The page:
JULIA is a history lesson on how tough it “was” for women to get recognition and be visible in the workplace. The series constantly reminds us how it feels when women outshine and outsmart men. It is shown in an honest, authentic way, but still shocking, nevertheless.

Julia (Sarah Lancashire) is remarkable as the “patron saint of omelettes.” She embodies the role of Julia Child. She is the focal point of every scene; we can’t take our eyes off of her. And that is a good thing. The other women in the ensemble are strong and engaging as well. This week Blanche Knopf (Judith Light) was added as the head of Knopf Publishing Company. She is a powerful woman, and it will be exciting to see these two go head-to-head in the near future.

I was a little disappointed with this episode. It felt like a filler. It was well-done and necessary to see how Julia is progressing with her “fame.” Reliving the 60’s is definitely an eye-opener for women’s rights and self-esteem issues. It was a lively, well-written, segment offering insights to what was on the minds of women during that decade. It just did not push the story forward enough for me. The writing gave us the background and hopefully next week, it will put us bac on track with Julia’s journey.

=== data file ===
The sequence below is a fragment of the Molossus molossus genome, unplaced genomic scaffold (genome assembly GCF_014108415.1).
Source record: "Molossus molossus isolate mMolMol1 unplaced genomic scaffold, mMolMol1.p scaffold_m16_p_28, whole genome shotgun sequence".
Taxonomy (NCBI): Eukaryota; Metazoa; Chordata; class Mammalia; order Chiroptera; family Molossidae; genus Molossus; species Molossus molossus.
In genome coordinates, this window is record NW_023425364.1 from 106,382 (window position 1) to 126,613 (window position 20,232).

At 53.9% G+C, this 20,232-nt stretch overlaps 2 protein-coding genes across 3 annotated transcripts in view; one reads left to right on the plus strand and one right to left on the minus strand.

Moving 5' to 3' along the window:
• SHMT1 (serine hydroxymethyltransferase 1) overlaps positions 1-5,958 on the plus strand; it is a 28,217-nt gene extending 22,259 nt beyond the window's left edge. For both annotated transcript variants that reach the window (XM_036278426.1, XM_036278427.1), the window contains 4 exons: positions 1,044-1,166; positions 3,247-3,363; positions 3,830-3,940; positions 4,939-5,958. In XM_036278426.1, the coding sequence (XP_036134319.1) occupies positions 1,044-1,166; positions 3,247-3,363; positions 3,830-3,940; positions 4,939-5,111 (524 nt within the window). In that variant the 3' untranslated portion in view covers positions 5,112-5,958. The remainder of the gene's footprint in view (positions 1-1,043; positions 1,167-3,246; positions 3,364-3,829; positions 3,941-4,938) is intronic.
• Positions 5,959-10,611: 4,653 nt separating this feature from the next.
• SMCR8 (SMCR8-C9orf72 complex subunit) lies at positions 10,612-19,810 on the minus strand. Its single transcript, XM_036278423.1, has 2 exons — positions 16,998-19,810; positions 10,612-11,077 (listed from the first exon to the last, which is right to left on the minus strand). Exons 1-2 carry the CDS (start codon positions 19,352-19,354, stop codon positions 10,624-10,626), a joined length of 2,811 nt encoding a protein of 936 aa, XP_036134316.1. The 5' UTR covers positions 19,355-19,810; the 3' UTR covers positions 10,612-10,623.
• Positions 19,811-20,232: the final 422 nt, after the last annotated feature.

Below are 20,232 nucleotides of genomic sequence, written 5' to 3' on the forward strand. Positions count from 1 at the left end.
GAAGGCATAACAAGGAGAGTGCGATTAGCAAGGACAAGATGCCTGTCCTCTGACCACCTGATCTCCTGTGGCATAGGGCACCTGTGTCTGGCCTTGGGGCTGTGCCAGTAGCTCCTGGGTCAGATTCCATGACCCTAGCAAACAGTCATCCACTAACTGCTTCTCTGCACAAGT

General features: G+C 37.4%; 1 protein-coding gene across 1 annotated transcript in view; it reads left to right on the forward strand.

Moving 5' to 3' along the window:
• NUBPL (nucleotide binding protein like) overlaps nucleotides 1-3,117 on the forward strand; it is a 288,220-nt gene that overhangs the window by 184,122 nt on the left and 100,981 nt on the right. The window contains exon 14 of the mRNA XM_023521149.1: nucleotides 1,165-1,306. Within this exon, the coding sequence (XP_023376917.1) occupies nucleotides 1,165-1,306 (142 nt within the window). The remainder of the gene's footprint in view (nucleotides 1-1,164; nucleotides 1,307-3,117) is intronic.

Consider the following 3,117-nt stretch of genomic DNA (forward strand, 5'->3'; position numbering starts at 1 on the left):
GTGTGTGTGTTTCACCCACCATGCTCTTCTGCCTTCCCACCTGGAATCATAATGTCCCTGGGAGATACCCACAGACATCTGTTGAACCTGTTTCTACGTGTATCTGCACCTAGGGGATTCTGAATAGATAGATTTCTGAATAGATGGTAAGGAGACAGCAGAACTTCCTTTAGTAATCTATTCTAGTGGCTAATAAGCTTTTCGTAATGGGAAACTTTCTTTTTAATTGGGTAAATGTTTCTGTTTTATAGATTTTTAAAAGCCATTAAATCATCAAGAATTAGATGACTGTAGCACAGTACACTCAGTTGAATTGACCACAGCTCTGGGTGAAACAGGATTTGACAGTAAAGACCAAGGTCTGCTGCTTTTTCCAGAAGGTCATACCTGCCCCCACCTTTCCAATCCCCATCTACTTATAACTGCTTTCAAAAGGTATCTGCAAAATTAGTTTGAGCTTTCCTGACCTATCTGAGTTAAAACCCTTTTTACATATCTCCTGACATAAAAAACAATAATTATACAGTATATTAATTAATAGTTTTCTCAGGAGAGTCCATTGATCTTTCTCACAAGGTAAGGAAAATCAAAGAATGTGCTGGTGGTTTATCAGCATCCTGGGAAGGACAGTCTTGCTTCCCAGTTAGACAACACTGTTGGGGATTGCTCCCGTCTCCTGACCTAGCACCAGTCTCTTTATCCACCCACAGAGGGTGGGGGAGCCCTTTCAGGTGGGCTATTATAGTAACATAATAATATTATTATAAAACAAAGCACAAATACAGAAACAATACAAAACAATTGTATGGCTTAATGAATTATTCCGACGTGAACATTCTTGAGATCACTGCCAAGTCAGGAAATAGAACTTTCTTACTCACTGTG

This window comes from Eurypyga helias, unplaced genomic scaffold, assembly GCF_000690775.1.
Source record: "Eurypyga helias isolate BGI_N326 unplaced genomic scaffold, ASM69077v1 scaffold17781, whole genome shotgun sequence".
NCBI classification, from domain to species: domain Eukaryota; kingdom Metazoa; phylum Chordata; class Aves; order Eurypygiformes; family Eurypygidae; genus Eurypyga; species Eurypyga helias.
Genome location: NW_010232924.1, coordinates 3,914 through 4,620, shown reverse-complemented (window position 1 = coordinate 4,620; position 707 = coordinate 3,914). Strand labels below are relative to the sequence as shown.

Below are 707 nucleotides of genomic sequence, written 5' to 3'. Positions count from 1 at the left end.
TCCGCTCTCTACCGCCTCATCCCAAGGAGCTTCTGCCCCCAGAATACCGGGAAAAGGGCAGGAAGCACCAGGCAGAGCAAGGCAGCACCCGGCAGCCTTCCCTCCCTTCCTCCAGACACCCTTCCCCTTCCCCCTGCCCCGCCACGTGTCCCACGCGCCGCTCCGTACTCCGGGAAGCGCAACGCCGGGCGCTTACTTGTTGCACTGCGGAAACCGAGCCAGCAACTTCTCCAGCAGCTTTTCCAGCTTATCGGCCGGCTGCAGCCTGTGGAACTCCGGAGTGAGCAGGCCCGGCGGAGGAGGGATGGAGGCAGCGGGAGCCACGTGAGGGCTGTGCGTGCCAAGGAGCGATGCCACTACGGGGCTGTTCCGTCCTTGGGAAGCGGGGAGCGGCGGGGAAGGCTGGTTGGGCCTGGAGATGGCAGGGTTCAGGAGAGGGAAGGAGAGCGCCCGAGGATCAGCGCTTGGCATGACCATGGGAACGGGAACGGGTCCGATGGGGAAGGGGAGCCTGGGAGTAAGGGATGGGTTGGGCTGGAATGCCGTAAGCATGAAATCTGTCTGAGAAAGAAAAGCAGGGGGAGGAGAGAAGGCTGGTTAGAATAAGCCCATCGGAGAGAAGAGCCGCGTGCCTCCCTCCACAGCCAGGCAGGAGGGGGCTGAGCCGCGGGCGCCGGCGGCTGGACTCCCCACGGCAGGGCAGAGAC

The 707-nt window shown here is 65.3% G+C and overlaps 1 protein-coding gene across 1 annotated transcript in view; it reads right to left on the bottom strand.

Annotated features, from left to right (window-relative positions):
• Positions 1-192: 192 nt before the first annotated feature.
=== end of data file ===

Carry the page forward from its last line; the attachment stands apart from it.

JULIA is worthy of your time. It allows us to take a peek at a very sensitive transition in our history. Of course, we can’t forget that JULIA first and foremost is a cooking show “that is teaching America how to taste life. And that’s damn good.”

JULIA is available to stream on HBO MAX.

Esta Rosevear

Esta Rosevear has been a Theatre Arts teacher and director for 35+ years, published Childrenโ€™s author of the Rebecca series, and is passionate about playing her violin, walking, gardening, and reading murder mysteries.

Latest from Esta Rosevear